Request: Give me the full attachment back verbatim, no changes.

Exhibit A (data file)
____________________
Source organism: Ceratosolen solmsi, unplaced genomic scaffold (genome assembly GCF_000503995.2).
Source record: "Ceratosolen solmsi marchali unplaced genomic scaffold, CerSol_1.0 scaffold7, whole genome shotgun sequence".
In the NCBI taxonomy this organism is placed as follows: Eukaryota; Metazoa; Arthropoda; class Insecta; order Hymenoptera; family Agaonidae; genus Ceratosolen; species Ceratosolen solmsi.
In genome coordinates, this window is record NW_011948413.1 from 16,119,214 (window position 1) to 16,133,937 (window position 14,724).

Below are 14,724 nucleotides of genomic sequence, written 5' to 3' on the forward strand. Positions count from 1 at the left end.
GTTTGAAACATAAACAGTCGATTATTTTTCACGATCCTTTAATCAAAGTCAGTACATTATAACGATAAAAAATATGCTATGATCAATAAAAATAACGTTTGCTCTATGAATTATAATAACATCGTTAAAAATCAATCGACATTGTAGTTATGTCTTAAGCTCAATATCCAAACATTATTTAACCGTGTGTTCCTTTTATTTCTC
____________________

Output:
Source organism: Ceratosolen solmsi, unplaced genomic scaffold (genome assembly GCF_000503995.2).
Source record: "Ceratosolen solmsi marchali unplaced genomic scaffold, CerSol_1.0 scaffold7, whole genome shotgun sequence".
In the NCBI taxonomy this organism is placed as follows: Eukaryota; Metazoa; Arthropoda; class Insecta; order Hymenoptera; family Agaonidae; genus Ceratosolen; species Ceratosolen solmsi.
In genome coordinates, this window is record NW_011948413.1 from 16,119,214 (window position 1) to 16,133,937 (window position 14,724).

Below are 14,724 nucleotides of genomic sequence, written 5' to 3' on the forward strand. Positions count from 1 at the left end.
GTTTGAAACATAAACAGTCGATTATTTTTCACGATCCTTTAATCAAAGTCAGTACATTATAACGATAAAAAATATGCTATGATCAATAAAAATAACGTTTGCTCTATGAATTATAATAACATCGTTAAAAATCAATCGACATTGTAGTTATGTCTTAAGCTCAATATCCAAACATTATTTAACCGTGTGTTCCTTTTATTTCTC